Wheat for flour and bulger
    Corn for cornmeal, Masa hanna and polenta
    Oats (stone cut) or oatmeal
    rice (while enhanced)
    Dried beans - white,red, black
    Dry non-fat milk
    salt + spices
    add starter - like sourdough
    Need a mill with stones and burrs.

    Just add water and heat - you have most everything covered....
     
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  16. Bandit99

    Bandit99 Monkey+++ Site Supporter+

    I just came back from the LDS Storage Center in Spokane, WA. My first time dealing with them in any way and I was very impressed. They didn't carry a lot except the basics which is exactly what I needed. I didn't get a lot as like to crawl before I walk and, I want to test their products, but I was impressed by what I saw. The non-fat dry milk is package better than anyplace I have ever seen before as it comes in heavy-duty packets which produce about 7 quarts and is good for 20 years. I got the following today:

    2 #10 cans of Dehydrated Onions
    2 #10 cans of Quick Oats (I want to test these and compare to normal Oats)
    2 #10 cans of Regular Oats
    2 #10 cans of Dehydrated Apples
    1 case of #10 cans White Flour (Says it's good for 10 years which should supplement my Mylar bag flour nicely)
    1 case of #10 cans White Sugar (I simply wanted some in #10 cans)
    1 case of Non-Fat Dry milk (10 packets, 1 packet = 7 quarts)

    Anyway... FWIW, I thought the prices were good, people were nice, and quality seems great!
     
  17. hot diggity

    hot diggity Monkey+++ Site Supporter+++

    My dry storage stuff is mostly boring long term stuff and was good practice with food grade buckets, Mylar bags, oxygen absorbers and bay leaves one winter. I practiced the preparation and cooking of these over an alcohol stove, and it's been at least a decade since I went through the whole penny and cat stove phase. In addition to the usual beans and rice... I recently found a forgotten bucket of popcorn. (Always have popping oil on hand and have found it has well over the 18 month shelf life stated on the container.) I have many dusty buckets of salt in the barn (hundreds of pounds of salt - Most of it from before Y2K), coffee, non-dairy creamer, sugar, although I prefer honey since it stores indefinitely, exotic spices and teas from all over the world thanks to the Officer's wives club who had thrown them all away. I found a five gallon bucket of bird seed under the grill cover after Hurricane Florence... and more salt. Salt is cheap now, keeps forever and is essential to life. Makes popcorn and rice taste better too. [pop]
     
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  18. Bandit99

    Bandit99 Monkey+++ Site Supporter+

    @hot diggity 'Salt is cheap now, keeps forever and is essential to life.'
    You're right. I have no where near enough salt...Note to self: Salt! Thanks!
     
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  19. arleigh

    arleigh Goophy monkey

    living an area "not" abundant in water or rain , I have now about 2000 gallons stored in large and small vessels.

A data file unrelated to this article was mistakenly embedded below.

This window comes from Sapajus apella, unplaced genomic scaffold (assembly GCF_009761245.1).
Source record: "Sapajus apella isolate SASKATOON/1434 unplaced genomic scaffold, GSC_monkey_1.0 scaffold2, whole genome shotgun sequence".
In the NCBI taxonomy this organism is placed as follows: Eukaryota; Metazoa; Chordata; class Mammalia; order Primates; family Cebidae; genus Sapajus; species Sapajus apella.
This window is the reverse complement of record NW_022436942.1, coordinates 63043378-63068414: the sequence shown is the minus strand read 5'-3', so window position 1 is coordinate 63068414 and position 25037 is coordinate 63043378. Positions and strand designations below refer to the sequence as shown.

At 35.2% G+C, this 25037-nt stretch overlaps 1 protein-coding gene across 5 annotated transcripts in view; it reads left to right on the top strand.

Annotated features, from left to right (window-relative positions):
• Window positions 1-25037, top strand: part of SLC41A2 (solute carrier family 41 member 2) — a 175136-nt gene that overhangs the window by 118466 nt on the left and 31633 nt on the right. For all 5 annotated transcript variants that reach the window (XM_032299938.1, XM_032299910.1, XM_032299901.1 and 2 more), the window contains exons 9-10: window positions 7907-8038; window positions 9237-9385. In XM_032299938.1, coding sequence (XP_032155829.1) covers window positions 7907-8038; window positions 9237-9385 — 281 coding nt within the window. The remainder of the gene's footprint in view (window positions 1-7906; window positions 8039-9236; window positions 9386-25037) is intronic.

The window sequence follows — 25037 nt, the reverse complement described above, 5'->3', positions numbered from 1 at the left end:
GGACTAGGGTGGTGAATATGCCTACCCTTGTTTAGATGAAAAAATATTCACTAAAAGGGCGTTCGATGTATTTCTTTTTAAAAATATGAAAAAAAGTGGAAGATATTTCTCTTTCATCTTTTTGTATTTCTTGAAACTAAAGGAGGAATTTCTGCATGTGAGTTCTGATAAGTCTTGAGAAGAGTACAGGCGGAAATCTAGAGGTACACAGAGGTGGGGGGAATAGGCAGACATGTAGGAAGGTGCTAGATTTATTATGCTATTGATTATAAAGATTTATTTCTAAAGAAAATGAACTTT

That said water to the chickens would be metered very closely, and having chickens means feeding them too would be well guarded. and I would need to be raising food for them as well .which I do not do as of yet. Though this is wine country when they prep the soil they bring in new soil for the task. the clay here is hard as stone though there is no stone in the soil. none zip nada.
    I have lots of canned food . it's already cooked , has it's own water and can be eaten cold even asparagus .
    the only foods I don't buy and store any more are those that have oils in them, pancake mixes and such . these go rancid with time.
    Peanut butter goes stale and so forth.
    I have beans and rice and other dry foods ,but again these require water and cooking and air tight storage with 02 absorbers.
    I have portioned my dry goods in small bags with 02 absorbers , and put those in larger bags with more 02 absorbers and then in 5 gallon buckets. that way if/when the bucket is opened things remain protected and I can remove a portion with out compromising the rest , I plan to get more rectangular plastic buckets so that in the event I must bug out all the canned goods can be put in buckets and handled that way rather then boxes that will disintegrate in wet weather and make handling a mess.
    Medical supplies need to be put in buckets a well as other things that need to remain dry and organized.
    Inventory for this works best using tape you write on (not the bucket ) that way if one product is removed the tape is removed as well. that and write on the tape the quantity remaining .
    One of the reasons I choose 02 absorbers and packing by portion and in the bucket and not using nitrogen or vacuum is that if there is a fire fight or severe earth quake , and the bucket is compromised , the 02 absorbers will continue working even if a small compromise occurs . there is no back up system for nitrogen leaking out or the vacuum failing .
     
  20. Bandit99

    Bandit99 Monkey+++ Site Supporter+

    @arleigh I use the Oxygen Absorbers (OA) also, I prefer the larger ones, 500CC is my minimum, as rather would error on the side of too much than not enough. I use Pickle buckets (food grade buckets) that are used and I get from a local San Francisco Sourdough eatery that is trying to get rid of them. They charge me $1-$2 a bucket which helps me cut costs a bit but of course I must then get the pickle stink out of them. I found that a simple wash and they setting them in the sunshine to do its work is best but have used old coffee grounds also at times. I also use Gamma lids on some of them which are really handy but can get a bit expensive if you are purchasing for every bucket. I only buy them for buckets that I will need to get into now and then. I haven't found a real good source for Gamma lids yet. My Home Depot use to carry them for about $6-$7 but they have now gone to a cheaper version which I do not like so... I am going to look at our WinCo the next time I am around it.